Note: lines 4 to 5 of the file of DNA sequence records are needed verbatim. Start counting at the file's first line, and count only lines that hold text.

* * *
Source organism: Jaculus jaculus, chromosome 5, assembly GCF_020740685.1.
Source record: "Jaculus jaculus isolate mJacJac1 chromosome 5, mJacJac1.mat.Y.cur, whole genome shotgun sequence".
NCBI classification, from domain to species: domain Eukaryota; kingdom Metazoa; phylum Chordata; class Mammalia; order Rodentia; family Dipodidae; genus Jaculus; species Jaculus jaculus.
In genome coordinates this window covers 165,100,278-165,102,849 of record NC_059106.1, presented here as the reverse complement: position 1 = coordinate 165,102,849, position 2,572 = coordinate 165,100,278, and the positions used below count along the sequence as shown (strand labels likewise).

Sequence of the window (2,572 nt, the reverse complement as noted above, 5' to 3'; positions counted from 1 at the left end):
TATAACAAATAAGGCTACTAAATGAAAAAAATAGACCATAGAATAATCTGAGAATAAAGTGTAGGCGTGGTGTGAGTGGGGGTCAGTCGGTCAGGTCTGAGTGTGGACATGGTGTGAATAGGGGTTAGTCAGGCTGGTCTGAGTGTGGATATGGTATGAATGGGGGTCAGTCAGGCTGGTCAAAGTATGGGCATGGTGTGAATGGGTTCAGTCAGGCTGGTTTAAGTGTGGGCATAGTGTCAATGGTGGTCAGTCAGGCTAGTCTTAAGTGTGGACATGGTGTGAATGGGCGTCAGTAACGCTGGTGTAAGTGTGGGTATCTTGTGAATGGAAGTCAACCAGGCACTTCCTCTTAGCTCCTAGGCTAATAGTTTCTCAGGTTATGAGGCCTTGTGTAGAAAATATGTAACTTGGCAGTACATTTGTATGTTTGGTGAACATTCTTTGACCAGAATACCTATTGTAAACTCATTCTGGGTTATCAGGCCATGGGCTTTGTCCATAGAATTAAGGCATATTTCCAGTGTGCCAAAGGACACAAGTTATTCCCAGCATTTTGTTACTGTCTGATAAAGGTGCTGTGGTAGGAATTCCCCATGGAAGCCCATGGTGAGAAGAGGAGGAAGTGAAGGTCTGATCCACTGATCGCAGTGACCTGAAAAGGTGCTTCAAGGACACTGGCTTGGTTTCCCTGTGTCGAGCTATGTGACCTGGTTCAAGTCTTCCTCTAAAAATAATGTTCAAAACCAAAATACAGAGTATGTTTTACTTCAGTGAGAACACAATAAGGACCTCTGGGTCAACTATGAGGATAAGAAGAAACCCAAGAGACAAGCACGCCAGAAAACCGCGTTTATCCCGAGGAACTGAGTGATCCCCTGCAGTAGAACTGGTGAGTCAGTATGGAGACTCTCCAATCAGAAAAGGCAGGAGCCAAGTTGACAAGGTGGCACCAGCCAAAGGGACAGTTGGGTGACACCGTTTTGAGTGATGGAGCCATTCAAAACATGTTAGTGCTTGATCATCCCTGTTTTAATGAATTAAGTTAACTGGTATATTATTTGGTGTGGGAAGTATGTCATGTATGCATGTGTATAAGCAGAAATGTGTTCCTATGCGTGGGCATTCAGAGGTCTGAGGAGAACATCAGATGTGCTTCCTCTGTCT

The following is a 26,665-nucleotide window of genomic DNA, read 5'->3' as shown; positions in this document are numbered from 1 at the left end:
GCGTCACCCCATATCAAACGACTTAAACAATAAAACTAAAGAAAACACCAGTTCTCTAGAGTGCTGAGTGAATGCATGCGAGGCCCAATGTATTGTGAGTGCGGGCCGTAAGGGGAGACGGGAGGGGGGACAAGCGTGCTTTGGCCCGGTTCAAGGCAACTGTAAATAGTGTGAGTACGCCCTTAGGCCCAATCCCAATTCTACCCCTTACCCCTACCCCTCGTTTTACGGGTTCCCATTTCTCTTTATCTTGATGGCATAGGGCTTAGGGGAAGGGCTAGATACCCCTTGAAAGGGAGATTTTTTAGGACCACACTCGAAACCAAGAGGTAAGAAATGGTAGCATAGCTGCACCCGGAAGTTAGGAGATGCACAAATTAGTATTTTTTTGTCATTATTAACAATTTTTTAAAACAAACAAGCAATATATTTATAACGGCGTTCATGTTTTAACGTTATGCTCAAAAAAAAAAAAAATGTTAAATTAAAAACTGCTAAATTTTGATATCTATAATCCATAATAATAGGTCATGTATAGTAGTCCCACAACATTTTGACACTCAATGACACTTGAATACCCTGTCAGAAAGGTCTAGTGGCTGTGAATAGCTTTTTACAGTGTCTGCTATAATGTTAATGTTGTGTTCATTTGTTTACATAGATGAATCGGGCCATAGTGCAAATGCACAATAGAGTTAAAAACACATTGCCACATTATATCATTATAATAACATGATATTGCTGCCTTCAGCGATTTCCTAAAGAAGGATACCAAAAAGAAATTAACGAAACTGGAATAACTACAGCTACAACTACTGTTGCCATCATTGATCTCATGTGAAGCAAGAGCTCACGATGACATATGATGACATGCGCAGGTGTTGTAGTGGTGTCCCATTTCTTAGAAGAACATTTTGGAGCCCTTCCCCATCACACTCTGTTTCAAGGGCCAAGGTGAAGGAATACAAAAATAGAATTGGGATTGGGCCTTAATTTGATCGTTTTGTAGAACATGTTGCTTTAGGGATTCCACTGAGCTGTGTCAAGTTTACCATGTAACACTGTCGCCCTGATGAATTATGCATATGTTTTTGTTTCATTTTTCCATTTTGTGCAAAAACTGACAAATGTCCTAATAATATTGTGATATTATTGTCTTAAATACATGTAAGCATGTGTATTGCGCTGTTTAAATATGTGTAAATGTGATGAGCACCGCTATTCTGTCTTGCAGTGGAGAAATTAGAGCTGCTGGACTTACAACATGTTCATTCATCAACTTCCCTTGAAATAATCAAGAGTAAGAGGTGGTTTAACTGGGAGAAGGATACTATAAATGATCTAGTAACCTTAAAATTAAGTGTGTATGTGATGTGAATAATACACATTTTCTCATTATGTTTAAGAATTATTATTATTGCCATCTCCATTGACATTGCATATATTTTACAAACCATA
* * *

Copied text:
In genome coordinates this window covers 165,100,278-165,102,849 of record NC_059106.1, presented here as the reverse complement: position 1 = coordinate 165,102,849, position 2,572 = coordinate 165,100,278, and the positions used below count along the sequence as shown (strand labels likewise).

Sequence of the window (2,572 nt, the reverse complement as noted above, 5' to 3'; positions counted from 1 at the left end):